Carson talked about a more “holistic approach” to helping people and developing “the whole person.” For example, he said, HUD could work with other agencies such as the Education and Labor Departments on better access to a quality education and apprenticeship programs to train workers.

Several former HUD secretaries, Democrats and Republicans, wrote the committee in support of Carson. The letter was signed by Henry Cisneros, secretary under President Bill Clinton, and Mel Martinez, Alphonso Jackson and Steven Preston, who worked for President George W. Bush.

The soft-spoken Carson, the only black major-party candidate in the 2016 presidential race, grew up poor. He attended Yale University and the University of Michigan Medical School, and was the first African-American named as head of pediatric neurosurgery at Johns Hopkins Children’s Center in Baltimore.

In 1987, Carson pioneered surgery to separate twins joined at the back of the head. In 2013, he entered the national political spotlight when, during the National Prayer Breakfast, he railed against the modern welfare state. President Barack Obama was sitting just feet away.

Before Thursday’s hearing, Carson had said little publicly about federal housing issues. In a 2015 opinion piece, he criticized an Obama administration fair housing rule as government overreach. At his hearing Thursday, he told lawmakers he would work with local HUD officials to “make sure that fairness is carried out.”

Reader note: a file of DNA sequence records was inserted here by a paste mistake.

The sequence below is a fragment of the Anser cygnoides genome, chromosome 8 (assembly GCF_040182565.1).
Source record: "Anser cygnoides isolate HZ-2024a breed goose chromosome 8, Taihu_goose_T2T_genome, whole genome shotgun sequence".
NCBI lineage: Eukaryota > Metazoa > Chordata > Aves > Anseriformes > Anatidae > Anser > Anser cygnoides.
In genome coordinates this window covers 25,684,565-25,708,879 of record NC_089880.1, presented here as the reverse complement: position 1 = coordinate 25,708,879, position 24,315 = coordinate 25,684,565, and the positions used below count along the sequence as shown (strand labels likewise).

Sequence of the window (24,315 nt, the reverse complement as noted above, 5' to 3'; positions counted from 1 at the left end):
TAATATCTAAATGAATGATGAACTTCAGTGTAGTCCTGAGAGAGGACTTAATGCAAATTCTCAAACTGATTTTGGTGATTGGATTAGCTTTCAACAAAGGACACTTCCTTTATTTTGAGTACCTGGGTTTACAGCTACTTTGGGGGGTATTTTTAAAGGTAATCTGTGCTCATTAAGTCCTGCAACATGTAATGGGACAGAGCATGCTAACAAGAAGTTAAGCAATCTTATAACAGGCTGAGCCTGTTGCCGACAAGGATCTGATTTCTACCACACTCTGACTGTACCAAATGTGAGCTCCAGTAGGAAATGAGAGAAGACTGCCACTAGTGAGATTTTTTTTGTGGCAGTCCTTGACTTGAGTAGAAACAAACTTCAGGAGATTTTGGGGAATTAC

JENNIFER C. KERR, Associated Press


Picture courtesy of The Christian Science Monitor


Associated Press writer Kevin Freking contributed to this report.


Copyright 2017 The Associated Press. All rights reserved. This material may not be published, broadcast, rewritten or redistributed.

Home builders on the move in West St. Louis County

Home builders

Home builders are growing in West St. Louis County with multiple new communities underway and more planned

ST LOUIS COUNTY/January 1, 2017 (STLRealEstate.News) Home builders in West St. Louis County are growing with multiple new communities that will help to meet the demand for homes in the St. Louis metro area.

However, there are challenges ahead as interest rates have began to rise and much uncertainty in the direction of our economy created by the new administration in Washington.

The new administration has created hope for better economic times many hoping that President-Elect, Donald Trump, pushes for tax bill changes that will have a positive impact on the real estate community.  That hope is justified considering he owns billions of dollars of real estate himself.  Its his expertise and fortune.